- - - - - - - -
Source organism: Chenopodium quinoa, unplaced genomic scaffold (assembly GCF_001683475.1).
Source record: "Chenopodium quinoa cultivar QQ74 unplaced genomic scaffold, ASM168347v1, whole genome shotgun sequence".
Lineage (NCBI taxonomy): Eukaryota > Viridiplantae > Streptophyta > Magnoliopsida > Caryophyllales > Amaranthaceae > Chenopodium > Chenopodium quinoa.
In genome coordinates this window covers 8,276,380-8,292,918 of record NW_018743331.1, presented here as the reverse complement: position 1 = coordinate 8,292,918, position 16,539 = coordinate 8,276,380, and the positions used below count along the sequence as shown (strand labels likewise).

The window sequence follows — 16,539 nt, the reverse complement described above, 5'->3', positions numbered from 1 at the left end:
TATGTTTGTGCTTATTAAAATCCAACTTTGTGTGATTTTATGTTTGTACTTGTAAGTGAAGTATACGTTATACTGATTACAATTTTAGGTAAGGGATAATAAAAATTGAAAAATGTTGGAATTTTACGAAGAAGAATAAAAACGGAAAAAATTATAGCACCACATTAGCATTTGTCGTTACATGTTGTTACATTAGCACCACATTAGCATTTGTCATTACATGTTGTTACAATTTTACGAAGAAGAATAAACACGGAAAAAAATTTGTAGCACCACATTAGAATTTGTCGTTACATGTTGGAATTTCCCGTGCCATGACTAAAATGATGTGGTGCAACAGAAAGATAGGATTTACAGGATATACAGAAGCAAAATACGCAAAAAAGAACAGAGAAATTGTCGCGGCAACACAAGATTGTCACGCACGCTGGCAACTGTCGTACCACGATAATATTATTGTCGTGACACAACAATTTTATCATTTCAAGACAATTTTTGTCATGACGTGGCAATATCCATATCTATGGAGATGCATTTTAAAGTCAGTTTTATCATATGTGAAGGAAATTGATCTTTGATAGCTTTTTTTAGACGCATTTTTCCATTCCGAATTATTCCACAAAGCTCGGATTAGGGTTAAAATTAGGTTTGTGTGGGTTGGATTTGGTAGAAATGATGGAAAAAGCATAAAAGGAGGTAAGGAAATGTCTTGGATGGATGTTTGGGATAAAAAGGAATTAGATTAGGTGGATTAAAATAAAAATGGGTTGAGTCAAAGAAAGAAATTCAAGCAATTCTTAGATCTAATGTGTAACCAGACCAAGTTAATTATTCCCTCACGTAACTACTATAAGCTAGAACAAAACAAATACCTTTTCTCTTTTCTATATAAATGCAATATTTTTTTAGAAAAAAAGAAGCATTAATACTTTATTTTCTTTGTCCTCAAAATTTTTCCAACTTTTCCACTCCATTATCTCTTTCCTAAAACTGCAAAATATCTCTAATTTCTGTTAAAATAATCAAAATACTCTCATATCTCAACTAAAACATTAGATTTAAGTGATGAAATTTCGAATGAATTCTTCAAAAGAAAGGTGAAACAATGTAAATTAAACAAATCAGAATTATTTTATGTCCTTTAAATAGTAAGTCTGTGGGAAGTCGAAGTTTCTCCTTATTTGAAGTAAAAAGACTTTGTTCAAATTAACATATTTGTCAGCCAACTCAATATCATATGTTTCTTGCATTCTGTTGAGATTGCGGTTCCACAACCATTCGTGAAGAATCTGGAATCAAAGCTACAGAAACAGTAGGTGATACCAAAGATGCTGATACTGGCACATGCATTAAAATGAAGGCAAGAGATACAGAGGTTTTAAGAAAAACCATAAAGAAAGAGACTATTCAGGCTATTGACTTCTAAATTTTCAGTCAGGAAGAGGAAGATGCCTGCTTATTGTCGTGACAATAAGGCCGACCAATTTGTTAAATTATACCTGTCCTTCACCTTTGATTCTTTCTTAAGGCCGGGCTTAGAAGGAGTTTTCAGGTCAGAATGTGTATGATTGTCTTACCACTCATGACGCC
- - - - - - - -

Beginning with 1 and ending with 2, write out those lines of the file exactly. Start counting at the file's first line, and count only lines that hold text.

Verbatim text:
Source organism: Chenopodium quinoa, unplaced genomic scaffold (assembly GCF_001683475.1).
Source record: "Chenopodium quinoa cultivar QQ74 unplaced genomic scaffold, ASM168347v1, whole genome shotgun sequence".